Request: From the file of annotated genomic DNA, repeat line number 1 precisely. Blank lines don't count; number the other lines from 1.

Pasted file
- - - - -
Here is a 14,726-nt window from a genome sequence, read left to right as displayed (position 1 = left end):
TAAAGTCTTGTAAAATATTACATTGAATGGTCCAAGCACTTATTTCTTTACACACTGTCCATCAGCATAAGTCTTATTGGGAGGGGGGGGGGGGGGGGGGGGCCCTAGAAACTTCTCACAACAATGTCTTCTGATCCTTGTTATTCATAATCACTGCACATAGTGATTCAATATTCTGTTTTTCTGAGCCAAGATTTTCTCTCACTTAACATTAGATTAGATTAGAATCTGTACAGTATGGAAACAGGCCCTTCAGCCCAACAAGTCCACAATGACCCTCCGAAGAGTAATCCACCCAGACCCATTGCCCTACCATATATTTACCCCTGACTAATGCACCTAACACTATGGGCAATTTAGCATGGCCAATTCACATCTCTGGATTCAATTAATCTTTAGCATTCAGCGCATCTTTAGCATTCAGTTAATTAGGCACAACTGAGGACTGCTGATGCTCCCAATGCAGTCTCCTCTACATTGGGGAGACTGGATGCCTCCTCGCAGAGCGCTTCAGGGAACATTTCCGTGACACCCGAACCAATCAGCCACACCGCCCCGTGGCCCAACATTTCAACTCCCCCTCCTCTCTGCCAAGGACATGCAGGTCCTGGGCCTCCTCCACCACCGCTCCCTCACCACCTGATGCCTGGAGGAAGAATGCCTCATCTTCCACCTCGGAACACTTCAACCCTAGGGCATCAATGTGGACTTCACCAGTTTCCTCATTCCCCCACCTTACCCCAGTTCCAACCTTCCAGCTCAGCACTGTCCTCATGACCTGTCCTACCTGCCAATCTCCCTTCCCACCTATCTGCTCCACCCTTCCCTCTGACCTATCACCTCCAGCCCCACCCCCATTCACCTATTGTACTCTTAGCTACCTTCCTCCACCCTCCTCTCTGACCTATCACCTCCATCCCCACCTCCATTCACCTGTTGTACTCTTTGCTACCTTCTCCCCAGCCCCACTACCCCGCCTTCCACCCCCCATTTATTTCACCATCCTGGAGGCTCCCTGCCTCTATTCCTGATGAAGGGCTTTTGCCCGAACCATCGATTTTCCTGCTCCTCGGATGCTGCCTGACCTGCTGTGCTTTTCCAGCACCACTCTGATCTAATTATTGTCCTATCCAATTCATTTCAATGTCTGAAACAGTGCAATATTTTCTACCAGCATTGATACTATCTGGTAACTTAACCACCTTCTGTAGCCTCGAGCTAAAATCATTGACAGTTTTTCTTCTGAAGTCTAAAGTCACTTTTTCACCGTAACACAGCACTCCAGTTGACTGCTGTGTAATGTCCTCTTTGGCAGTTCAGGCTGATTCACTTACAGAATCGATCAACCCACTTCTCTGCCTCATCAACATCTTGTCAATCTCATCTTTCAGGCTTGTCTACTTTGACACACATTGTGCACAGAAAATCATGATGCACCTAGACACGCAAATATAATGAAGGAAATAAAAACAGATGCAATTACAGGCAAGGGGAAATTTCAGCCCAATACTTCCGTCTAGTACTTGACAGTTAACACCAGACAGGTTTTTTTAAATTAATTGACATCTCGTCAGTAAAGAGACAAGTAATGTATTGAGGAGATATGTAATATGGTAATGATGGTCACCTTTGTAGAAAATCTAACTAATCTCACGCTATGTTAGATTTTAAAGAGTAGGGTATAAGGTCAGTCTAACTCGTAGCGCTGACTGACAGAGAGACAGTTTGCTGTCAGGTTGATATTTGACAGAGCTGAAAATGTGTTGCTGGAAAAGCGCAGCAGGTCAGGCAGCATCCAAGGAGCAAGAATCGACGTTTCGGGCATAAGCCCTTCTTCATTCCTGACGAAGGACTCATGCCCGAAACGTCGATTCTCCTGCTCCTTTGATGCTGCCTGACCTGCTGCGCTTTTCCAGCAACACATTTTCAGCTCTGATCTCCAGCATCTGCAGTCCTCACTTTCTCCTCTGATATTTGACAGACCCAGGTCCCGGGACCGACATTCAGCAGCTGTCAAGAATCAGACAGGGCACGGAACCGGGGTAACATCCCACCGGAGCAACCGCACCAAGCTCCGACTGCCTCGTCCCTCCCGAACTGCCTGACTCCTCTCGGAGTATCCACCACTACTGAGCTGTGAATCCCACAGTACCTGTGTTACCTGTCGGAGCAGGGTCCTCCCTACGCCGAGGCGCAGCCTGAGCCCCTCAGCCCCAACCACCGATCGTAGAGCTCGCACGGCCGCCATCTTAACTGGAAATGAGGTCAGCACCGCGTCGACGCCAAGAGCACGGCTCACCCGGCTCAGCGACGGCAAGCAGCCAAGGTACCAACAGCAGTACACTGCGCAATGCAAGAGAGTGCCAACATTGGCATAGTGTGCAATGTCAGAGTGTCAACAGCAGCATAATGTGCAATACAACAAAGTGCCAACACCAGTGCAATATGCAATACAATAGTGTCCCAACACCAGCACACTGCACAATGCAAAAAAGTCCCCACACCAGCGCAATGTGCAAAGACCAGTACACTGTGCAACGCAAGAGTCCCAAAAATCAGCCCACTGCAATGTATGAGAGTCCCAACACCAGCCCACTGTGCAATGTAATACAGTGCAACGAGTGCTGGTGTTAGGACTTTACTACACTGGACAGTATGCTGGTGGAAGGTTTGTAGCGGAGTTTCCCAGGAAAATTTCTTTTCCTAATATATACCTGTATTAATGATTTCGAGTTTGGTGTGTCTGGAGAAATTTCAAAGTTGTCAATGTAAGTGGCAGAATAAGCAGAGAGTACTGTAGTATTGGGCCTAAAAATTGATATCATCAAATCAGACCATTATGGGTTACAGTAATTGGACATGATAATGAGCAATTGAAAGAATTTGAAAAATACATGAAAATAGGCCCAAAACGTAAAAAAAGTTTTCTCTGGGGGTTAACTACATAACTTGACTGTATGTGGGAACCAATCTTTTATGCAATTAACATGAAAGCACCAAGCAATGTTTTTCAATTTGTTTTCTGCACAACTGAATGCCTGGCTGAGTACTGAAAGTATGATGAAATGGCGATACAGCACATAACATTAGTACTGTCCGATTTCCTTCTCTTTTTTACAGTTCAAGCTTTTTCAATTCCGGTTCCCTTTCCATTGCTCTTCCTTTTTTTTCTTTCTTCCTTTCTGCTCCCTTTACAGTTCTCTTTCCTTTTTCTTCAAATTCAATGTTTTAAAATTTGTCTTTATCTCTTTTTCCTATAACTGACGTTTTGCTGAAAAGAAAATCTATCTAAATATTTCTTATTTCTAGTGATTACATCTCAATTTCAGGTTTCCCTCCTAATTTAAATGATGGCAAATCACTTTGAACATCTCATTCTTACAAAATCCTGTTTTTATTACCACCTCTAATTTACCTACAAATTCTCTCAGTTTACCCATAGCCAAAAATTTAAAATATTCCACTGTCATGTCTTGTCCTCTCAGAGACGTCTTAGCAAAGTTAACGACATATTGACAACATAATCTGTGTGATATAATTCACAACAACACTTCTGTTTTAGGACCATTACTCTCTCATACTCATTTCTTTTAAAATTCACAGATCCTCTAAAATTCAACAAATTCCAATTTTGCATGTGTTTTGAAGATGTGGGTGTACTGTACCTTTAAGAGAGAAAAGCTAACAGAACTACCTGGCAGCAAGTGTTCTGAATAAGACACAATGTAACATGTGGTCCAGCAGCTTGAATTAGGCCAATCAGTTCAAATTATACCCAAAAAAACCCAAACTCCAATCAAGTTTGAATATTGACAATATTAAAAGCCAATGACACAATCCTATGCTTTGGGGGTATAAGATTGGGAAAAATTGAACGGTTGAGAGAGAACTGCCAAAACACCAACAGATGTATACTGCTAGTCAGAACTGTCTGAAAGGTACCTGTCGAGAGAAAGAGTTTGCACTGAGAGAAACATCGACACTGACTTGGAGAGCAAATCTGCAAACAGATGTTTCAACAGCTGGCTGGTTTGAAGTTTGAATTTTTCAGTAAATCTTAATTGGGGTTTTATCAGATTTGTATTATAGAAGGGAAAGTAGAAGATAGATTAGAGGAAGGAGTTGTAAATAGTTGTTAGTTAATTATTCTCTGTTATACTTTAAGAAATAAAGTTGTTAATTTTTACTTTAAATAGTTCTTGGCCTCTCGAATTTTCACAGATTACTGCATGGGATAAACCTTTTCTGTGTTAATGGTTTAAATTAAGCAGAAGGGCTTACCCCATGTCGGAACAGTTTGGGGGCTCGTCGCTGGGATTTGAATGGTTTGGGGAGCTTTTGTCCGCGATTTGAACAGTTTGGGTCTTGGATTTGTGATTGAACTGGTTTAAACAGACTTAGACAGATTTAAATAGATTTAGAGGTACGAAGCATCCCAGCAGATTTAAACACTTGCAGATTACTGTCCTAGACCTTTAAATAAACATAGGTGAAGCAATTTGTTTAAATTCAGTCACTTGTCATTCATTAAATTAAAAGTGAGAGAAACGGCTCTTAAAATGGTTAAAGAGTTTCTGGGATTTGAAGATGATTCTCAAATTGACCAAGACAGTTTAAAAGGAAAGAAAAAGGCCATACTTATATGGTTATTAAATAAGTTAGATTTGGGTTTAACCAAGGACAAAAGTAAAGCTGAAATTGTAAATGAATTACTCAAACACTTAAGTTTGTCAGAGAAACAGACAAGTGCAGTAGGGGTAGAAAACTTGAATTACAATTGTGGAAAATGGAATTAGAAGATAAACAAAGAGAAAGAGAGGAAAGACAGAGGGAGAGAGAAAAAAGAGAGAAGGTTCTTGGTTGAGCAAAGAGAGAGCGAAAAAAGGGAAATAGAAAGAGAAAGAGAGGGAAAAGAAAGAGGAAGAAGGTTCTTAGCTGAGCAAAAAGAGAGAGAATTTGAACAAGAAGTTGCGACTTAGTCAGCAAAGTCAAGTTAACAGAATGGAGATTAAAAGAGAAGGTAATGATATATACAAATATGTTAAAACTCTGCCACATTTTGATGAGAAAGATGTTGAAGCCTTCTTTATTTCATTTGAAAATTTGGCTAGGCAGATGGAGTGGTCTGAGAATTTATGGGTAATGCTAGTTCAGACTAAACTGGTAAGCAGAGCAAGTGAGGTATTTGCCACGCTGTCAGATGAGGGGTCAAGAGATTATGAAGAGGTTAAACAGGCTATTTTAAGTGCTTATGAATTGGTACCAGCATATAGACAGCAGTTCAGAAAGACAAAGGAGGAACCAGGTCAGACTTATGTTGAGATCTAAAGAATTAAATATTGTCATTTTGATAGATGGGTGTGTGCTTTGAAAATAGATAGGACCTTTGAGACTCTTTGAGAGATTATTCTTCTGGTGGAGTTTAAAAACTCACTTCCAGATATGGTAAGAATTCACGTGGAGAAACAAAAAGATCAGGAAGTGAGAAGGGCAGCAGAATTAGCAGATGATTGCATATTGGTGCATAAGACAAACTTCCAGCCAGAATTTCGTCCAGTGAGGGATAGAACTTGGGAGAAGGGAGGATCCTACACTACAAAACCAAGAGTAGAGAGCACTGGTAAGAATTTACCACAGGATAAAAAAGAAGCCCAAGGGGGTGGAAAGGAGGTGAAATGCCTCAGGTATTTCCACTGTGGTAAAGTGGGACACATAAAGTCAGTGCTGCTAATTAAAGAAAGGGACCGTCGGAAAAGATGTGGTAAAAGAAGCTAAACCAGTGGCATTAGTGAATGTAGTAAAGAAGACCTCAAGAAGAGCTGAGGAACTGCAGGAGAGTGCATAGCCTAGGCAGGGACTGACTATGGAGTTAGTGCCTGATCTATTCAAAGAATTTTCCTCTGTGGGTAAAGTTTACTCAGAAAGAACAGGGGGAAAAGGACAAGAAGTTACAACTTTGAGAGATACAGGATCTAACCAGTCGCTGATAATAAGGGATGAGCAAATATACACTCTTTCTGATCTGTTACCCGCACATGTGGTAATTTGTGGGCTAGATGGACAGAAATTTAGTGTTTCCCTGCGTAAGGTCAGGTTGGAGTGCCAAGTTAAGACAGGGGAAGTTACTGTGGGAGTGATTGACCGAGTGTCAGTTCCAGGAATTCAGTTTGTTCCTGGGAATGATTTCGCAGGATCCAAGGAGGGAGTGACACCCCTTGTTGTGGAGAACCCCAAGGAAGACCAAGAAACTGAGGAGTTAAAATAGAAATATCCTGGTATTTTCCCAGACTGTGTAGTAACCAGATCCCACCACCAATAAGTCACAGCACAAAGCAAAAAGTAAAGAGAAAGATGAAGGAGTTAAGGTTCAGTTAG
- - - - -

Here is a 14,726-nt window from a genome sequence, read left to right as displayed (position 1 = left end):